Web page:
Communism and Liberalism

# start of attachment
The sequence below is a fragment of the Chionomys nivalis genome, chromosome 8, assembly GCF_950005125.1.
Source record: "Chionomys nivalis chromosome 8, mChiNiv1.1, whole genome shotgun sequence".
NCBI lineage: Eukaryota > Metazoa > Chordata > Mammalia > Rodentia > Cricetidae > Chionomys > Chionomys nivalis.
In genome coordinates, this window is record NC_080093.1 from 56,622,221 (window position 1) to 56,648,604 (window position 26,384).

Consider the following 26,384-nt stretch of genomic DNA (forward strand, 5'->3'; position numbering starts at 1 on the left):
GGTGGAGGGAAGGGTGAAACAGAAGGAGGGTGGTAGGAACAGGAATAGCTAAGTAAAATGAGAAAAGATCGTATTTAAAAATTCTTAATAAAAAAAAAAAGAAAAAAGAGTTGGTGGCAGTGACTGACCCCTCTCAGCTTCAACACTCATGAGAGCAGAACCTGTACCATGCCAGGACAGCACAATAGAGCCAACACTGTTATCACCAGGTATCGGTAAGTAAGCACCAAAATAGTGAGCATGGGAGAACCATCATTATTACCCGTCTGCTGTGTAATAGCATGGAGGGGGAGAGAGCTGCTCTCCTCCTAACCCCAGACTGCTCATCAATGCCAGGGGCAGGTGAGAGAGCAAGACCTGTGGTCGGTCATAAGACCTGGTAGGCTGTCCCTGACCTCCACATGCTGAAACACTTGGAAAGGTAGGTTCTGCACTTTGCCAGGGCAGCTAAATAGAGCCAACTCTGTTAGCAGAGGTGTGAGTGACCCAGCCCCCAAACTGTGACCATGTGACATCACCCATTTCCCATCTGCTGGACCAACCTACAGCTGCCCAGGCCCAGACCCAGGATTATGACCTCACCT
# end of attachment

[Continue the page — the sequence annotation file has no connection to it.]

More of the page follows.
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Nationalism and its advocates’ aggression towards countries that opposed their ideology were root causes of World War I. Liberalism and Communism are political theories that struck a chord with early 20th century society due to their focus on the masses instead of political leaders. Liberalism is defined as a “philosophy that advocates the freedom of all individuals through nonviolent political, social, or economic institutions that will assure development for society in an unrestricted form that guarantees individuals rights as well as civil liberties” (Webster). Communism is discussed in “The Communist Manifesto of 1848” by Karl Marx; some would also describe this theory as Socialism. Communism is a social system that believes that all property belongs to the community at large so that no individual has an advantage over anyone else. These political structures try to form a Utopian society that benefits not only the government, but also the citizens as individuals as well as a community. Lord Acton states that Liberalism is a “political philosophy that considers individual liberty and equality to be the most important political goals”. In a Liberalist society, the freedom of speech and thought as well as the limitations on the powers of the government are key points indicating how that society runs. In the document found in our history book, John Stuart Mill argues the sovereignty of the individual in the liberal state; an individual has a liberal prospective on their economic, social and political views unless it directly interferes with these same freedoms of another individual. In the 19th century, the three main objectives of a liberal society were the establishment and protection of individual rights, the right to vote, and free trade. In the last presidential election an increase of African-American voters as well as young demographics at the polls was

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